There are, of course, a few parents and children who insist on revealing the uncomfortable private truths of their lives, but they do so at their peril. “In this relentlessly upbeat culture,” writes Featherstone, “it takes courage to confess to personal despair.” One young man featured in a documentary on retinopathy in premature infants discussed the difficulties he had personally experienced from his blindness and stated that he would not want a premature baby of his own treated in a neonatal intensive-care unit (NICU). He was severely rebuked for this opinion by other blind adults. Adults who speak with candor about their disabilities have been driven off Internet support lists and ostracized by their peers. Parents who express unhappiness about the conditions of their children’s lives (and their own) may find themselves barred from support groups for “negativity.” Physicians and therapists label such parents as “angry” and “embittered” and refer them for counseling and even for investigation as potential child abusers. Parents who express their despair in public, especially if they question the ethics of aggressive treatment for extremely premature infants, are accused of being “bad parents” and “prejudiced against the handicapped.” Some mothers and fathers have told me that for speaking out they have had their jobs, and even their physical safety, threatened. It is clearly dangerous to challenge other people’s coping mechanisms.
Parents often tell me that they are afraid to speak out in public lest their sentiments be misinterpreted. They fear accusations that they do not love their child, accusations that would only cause their child and family further pain. “The only parents who can speak candidly,” a NICU nurse and mother of a preemie told me, “are those whose children are too disabled ever to understand.”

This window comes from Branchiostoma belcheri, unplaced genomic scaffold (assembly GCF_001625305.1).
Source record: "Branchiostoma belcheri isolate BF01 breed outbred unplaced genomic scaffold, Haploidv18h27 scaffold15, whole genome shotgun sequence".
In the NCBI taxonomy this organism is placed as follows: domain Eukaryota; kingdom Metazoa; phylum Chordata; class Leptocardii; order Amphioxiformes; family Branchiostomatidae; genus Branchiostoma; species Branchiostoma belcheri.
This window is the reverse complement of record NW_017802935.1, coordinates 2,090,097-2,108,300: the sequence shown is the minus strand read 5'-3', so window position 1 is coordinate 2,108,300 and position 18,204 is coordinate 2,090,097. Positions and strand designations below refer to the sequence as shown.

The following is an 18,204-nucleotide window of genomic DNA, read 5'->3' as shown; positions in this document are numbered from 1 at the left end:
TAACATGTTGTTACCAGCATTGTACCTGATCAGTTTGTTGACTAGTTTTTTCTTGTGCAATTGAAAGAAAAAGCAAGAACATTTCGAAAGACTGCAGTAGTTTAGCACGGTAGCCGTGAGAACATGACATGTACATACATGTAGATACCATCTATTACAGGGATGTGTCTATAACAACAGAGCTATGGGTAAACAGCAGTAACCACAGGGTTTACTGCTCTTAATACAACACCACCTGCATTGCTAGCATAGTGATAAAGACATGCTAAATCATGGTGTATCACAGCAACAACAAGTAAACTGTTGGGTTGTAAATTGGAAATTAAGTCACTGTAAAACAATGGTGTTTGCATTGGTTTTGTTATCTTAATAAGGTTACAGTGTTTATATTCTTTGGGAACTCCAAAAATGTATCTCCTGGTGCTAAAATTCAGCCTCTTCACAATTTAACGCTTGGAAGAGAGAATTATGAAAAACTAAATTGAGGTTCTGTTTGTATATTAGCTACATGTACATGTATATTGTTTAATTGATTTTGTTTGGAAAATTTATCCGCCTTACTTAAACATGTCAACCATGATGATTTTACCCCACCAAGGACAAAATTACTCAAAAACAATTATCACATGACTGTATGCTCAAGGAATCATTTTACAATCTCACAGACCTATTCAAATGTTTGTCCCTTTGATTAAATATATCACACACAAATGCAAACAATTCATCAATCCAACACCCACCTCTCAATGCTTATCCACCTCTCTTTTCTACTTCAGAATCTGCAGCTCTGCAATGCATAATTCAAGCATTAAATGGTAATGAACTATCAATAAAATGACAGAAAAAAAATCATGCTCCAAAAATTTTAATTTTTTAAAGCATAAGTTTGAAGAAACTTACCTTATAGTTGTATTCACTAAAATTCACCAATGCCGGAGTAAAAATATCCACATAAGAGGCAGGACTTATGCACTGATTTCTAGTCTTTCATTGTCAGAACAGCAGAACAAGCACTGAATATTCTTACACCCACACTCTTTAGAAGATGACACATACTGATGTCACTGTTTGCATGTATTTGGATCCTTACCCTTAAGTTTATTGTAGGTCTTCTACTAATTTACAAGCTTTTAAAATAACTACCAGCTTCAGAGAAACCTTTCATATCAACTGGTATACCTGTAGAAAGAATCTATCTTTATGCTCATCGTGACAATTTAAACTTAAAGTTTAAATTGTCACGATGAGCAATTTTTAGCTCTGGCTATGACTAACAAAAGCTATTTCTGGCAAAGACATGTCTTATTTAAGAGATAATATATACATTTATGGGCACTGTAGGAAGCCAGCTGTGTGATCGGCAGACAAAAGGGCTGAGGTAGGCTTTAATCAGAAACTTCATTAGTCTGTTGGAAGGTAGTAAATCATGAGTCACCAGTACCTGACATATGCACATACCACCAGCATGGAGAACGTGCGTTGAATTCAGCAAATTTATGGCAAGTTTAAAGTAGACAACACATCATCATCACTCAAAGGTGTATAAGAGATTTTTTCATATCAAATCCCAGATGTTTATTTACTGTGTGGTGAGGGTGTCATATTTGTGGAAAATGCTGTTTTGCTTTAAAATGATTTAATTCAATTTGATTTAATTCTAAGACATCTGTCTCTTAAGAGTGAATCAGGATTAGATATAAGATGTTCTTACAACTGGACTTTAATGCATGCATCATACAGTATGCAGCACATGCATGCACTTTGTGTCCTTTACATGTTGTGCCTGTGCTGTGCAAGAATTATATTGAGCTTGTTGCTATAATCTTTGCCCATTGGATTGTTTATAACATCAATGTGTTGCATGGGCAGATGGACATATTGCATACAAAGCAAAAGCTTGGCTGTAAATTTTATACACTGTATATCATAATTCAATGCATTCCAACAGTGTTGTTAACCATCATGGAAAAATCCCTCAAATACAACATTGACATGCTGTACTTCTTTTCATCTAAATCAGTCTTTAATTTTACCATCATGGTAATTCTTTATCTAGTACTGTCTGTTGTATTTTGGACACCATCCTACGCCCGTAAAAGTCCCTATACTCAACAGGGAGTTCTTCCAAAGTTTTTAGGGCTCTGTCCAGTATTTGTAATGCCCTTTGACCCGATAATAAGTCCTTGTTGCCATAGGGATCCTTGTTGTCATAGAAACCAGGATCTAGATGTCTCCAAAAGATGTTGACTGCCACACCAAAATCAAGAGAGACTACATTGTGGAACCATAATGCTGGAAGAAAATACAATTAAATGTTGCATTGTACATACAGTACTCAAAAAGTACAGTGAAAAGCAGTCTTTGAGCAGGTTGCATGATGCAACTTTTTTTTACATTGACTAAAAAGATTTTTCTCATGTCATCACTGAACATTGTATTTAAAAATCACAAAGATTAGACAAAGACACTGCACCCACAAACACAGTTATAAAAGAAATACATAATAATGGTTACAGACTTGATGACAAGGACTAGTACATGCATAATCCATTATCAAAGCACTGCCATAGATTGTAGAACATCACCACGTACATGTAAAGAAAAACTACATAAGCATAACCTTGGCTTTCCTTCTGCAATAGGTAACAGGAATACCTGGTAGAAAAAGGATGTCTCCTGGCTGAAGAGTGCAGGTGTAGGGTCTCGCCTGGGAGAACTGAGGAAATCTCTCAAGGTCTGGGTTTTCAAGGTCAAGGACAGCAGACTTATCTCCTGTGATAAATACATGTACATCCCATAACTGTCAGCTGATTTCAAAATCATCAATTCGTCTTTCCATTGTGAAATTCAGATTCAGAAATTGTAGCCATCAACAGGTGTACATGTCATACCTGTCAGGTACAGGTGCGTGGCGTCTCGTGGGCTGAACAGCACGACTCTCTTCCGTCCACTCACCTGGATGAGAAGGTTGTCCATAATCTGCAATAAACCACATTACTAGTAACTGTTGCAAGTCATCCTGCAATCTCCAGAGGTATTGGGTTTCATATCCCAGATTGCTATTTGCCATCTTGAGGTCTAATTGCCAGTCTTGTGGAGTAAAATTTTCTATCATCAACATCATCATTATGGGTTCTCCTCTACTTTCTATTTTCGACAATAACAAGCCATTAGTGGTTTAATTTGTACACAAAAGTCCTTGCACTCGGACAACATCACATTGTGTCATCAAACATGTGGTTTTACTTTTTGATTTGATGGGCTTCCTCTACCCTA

But parents of more severely disabled children have their own set of silencing fears. “We have to beg for every service and every bit of equipment our child gets,” states the mother of a multiply handicapped preemie. “There is no way in the world we could afford this on our own. We are totally dependent on the people at my child’s special school for his care. If we were to speak out about our true feelings, there would almost certainly be reprisals against our son and ourselves.” Other parents hesitate to make public statements because they depend for ongoing treatment on the same hospital and doctors who saved their child’s life, and they fear alienating their child’s medical caregivers.
The comforting lies (or the failure to tell the uncomfortable truth) are not simply emotional coping mechanisms for many of us. They are practical necessities if we want our children to get proper medical and educational services.
But the comforting lies are in constant tension with the facts of our daily lives, and, as we and our children grow older, cracks appear in the cheeriest facades. “Delays” become “disabilities,” and the struggles we had hoped were temporary are finally acknowledged as permanent and irremediable. Disillusionment and burnout take their toll. In a few tragic cases, we snap—as have several Canadian parents recently involved in mercy killings of their severely disabled children, and as did the Kelso parents of Philadelphia who abandoned their disabled, prematurely born child at a local hospital. A New York Times article about the Kelso case quotes Beth Gage, mother of a handicapped 17-year-old son, who comments with unusual candor: “People put up a good front in public, acting like everything’s hunky-dory, but behind closed doors they fall apart. I can’t tell you how many times I’ve felt like quitting.”
Most of us, fortunately, do not act on our despairing secret thoughts. But behind closed doors, after a few too many drinks, or in the darkened parking lot after a support group meeting, the truth comes pouring out. The conversation begins with the obligatory, “I love my child dearly. I am so grateful to the doctors and nurses who saved him, but. . . .”